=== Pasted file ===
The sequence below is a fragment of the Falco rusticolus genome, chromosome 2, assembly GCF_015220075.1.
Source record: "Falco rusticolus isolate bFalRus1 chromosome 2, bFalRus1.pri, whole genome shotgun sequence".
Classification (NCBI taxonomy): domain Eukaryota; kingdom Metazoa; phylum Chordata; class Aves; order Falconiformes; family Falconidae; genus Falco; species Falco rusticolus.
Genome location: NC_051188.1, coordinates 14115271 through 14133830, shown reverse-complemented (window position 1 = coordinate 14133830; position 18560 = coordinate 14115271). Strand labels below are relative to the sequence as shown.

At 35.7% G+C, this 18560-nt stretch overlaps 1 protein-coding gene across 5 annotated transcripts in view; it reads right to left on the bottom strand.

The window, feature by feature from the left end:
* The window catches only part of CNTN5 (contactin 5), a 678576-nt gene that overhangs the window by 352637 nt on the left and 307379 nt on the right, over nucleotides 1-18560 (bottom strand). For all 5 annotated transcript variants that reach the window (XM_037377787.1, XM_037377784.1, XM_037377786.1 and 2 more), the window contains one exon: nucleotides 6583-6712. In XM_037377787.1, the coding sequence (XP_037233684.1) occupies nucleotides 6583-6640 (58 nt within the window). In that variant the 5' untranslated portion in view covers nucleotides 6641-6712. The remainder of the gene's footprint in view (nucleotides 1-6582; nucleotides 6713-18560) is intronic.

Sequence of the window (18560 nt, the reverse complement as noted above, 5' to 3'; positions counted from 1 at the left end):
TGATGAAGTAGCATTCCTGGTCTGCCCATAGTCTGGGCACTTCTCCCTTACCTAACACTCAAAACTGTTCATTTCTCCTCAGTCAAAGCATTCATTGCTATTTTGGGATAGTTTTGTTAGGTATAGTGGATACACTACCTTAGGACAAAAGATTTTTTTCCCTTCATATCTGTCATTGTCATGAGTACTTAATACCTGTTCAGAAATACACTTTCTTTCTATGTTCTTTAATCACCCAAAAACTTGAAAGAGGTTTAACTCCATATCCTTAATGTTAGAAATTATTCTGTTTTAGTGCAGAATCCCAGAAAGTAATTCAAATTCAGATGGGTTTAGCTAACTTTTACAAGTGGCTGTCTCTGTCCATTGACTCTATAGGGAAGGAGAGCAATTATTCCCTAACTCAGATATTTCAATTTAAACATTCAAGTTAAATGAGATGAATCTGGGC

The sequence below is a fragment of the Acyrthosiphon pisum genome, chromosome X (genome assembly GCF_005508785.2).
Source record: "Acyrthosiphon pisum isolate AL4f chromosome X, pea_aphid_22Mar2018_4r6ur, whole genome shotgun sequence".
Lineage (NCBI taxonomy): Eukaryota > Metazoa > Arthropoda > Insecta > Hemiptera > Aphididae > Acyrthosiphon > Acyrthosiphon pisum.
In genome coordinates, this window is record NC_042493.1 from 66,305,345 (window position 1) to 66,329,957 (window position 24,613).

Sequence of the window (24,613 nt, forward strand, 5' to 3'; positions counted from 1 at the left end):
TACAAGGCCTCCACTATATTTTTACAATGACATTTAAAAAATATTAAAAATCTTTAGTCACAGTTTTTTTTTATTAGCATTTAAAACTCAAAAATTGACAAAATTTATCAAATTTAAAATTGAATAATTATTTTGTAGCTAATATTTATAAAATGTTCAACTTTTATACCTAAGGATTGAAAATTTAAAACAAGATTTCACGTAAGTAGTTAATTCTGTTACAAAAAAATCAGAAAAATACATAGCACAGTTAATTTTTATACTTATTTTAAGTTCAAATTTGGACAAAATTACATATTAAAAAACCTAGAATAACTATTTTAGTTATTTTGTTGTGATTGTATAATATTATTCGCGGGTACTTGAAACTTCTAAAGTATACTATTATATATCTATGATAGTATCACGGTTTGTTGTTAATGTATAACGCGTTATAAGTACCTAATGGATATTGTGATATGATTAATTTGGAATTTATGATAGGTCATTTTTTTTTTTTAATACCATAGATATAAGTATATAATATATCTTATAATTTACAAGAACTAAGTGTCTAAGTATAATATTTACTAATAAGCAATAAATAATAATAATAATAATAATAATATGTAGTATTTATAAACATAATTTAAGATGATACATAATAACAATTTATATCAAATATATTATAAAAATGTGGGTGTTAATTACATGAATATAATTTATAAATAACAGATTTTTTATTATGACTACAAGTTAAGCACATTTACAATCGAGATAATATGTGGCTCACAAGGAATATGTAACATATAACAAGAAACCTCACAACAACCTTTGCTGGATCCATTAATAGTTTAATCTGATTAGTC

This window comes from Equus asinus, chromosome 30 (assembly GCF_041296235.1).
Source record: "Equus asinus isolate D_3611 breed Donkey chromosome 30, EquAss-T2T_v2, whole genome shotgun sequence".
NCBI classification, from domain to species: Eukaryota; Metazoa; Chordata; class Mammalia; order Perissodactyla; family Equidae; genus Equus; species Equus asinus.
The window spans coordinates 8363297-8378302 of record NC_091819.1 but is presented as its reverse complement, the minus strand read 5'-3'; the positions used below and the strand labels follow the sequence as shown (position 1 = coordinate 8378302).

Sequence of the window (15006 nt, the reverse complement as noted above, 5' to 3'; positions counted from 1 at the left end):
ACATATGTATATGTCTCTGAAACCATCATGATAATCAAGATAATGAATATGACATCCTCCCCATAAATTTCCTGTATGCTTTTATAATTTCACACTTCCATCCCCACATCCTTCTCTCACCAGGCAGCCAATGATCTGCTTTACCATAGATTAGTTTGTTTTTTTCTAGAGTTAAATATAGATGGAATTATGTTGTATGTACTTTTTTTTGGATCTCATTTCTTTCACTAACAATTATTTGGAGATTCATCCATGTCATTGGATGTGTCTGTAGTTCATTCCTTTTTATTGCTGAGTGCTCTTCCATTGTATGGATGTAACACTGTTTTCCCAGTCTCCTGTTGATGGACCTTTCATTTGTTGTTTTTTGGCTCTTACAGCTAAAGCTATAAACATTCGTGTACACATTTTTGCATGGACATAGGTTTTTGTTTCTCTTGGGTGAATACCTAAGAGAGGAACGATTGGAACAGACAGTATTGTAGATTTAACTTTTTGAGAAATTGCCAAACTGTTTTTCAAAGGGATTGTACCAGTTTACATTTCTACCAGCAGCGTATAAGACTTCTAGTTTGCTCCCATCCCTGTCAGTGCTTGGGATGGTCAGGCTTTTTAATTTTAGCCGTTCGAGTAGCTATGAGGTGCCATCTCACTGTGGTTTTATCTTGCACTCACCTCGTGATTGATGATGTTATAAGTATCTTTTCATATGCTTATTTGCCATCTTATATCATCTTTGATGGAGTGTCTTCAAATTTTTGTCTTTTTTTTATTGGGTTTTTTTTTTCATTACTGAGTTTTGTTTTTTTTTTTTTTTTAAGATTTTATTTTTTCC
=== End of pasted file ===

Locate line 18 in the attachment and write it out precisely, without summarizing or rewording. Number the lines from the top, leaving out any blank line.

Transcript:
NCBI classification, from domain to species: Eukaryota; Metazoa; Chordata; class Mammalia; order Perissodactyla; family Equidae; genus Equus; species Equus asinus.